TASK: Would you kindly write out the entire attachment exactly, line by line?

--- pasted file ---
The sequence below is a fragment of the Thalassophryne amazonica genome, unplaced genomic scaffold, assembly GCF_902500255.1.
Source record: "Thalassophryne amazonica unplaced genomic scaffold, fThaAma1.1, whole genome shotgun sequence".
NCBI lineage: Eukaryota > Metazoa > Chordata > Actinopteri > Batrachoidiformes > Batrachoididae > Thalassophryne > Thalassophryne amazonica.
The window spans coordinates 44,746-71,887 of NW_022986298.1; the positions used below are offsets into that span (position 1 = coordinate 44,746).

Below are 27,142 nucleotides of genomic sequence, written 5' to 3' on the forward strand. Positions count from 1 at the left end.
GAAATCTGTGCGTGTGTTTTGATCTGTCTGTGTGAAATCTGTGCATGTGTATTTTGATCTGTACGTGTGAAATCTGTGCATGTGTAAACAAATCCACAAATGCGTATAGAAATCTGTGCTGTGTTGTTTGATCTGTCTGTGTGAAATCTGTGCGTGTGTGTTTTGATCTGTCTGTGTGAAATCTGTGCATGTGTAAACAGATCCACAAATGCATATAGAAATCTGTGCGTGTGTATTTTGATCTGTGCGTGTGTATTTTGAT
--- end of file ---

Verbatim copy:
The sequence below is a fragment of the Thalassophryne amazonica genome, unplaced genomic scaffold, assembly GCF_902500255.1.
Source record: "Thalassophryne amazonica unplaced genomic scaffold, fThaAma1.1, whole genome shotgun sequence".
NCBI lineage: Eukaryota > Metazoa > Chordata > Actinopteri > Batrachoidiformes > Batrachoididae > Thalassophryne > Thalassophryne amazonica.
The window spans coordinates 44,746-71,887 of NW_022986298.1; the positions used below are offsets into that span (position 1 = coordinate 44,746).

Below are 27,142 nucleotides of genomic sequence, written 5' to 3' on the forward strand. Positions count from 1 at the left end.
GAAATCTGTGCGTGTGTTTTGATCTGTCTGTGTGAAATCTGTGCATGTGTATTTTGATCTGTACGTGTGAAATCTGTGCATGTGTAAACAAATCCACAAATGCGTATAGAAATCTGTGCTGTGTTGTTTGATCTGTCTGTGTGAAATCTGTGCGTGTGTGTTTTGATCTGTCTGTGTGAAATCTGTGCATGTGTAAACAGATCCACAAATGCATATAGAAATCTGTGCGTGTGTATTTTGATCTGTGCGTGTGTATTTTGAT